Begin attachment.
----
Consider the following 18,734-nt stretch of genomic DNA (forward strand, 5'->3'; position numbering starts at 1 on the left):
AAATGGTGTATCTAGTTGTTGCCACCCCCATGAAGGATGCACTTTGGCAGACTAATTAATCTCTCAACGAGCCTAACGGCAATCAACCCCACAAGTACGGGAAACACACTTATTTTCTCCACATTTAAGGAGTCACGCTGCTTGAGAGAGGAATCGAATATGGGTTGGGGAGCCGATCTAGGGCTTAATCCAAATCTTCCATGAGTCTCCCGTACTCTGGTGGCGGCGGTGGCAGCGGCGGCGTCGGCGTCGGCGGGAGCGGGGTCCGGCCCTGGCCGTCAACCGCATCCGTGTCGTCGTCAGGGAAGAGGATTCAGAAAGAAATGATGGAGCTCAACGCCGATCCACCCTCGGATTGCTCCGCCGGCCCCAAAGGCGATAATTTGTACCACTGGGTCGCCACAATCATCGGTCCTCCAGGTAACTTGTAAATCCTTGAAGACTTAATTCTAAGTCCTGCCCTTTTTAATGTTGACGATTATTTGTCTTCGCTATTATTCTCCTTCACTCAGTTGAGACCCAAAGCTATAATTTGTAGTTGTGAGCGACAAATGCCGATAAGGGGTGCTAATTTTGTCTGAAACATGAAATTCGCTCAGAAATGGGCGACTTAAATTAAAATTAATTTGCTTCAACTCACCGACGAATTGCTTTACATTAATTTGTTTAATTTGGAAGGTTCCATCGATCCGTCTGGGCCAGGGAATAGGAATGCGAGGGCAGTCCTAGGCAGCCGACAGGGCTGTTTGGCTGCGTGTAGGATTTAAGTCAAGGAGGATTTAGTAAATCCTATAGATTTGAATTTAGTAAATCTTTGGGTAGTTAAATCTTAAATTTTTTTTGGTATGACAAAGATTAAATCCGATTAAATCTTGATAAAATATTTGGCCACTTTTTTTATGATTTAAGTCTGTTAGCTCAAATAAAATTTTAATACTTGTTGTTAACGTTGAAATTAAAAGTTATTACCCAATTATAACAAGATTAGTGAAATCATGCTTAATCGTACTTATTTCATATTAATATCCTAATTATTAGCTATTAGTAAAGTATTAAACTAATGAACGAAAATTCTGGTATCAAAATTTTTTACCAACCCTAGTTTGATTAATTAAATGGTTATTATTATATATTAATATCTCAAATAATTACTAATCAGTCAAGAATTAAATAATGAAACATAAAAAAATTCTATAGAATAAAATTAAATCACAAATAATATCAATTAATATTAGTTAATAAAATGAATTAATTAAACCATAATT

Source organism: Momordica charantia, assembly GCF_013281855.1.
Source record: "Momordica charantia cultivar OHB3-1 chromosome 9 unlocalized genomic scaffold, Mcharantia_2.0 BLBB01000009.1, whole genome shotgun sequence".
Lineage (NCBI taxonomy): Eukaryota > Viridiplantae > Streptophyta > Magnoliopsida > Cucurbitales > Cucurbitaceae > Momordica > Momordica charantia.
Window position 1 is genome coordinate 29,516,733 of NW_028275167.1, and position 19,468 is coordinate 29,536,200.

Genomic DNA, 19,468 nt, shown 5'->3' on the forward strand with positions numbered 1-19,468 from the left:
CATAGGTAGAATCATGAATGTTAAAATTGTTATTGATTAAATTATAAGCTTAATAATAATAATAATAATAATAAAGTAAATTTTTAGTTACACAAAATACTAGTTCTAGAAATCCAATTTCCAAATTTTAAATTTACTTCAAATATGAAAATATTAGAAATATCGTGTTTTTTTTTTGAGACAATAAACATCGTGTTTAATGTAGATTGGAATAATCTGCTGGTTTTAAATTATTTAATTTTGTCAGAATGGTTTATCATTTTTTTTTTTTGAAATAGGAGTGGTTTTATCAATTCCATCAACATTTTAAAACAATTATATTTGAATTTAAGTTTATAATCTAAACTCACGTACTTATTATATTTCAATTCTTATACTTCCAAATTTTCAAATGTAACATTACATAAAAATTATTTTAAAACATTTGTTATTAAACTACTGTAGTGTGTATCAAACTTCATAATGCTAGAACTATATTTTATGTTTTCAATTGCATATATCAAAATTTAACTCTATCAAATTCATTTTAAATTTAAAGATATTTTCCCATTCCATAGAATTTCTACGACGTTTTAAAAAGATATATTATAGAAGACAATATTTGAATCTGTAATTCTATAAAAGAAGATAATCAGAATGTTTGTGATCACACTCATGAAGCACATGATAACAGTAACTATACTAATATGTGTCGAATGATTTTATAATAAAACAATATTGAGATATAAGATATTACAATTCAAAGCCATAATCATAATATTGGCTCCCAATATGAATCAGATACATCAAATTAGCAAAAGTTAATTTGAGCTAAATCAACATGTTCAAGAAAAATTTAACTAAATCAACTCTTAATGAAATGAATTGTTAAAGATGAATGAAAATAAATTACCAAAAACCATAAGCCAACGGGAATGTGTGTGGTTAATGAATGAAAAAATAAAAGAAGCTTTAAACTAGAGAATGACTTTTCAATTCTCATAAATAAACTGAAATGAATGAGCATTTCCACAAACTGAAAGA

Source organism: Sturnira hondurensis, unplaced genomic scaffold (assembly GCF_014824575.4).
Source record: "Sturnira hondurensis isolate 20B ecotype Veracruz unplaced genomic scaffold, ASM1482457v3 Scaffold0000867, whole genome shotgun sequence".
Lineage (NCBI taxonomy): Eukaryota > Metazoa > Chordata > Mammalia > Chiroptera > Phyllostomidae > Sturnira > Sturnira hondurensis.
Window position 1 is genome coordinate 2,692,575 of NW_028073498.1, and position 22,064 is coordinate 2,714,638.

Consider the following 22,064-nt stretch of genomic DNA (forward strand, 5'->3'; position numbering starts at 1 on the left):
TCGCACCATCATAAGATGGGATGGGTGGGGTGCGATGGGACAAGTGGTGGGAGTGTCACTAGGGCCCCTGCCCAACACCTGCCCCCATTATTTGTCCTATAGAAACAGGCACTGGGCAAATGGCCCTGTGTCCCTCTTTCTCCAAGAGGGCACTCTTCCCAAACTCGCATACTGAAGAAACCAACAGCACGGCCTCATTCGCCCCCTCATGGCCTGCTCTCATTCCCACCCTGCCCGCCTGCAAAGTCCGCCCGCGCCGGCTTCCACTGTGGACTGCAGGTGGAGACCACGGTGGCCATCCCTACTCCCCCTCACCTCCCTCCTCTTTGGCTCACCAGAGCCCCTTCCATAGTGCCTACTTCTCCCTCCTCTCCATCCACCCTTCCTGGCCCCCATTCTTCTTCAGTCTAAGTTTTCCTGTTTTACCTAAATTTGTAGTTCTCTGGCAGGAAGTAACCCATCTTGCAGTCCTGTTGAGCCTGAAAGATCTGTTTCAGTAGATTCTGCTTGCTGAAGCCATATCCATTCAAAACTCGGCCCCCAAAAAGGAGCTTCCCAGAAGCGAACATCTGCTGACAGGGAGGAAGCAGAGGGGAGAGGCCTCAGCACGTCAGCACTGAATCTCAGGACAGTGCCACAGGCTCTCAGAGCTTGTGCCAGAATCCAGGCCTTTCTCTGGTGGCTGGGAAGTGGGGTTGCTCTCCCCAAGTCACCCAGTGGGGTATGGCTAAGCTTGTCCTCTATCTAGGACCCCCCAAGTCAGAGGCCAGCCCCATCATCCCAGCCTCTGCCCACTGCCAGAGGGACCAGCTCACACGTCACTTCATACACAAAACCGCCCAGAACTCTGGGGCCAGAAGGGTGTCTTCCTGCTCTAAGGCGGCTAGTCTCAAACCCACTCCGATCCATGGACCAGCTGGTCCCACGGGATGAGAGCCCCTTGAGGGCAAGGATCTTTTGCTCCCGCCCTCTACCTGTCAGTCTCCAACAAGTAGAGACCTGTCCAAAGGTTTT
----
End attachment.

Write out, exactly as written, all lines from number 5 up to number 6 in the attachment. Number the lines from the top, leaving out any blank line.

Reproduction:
Lineage (NCBI taxonomy): Eukaryota > Viridiplantae > Streptophyta > Magnoliopsida > Cucurbitales > Cucurbitaceae > Momordica > Momordica charantia.
Window position 1 is genome coordinate 29,516,733 of NW_028275167.1, and position 19,468 is coordinate 29,536,200.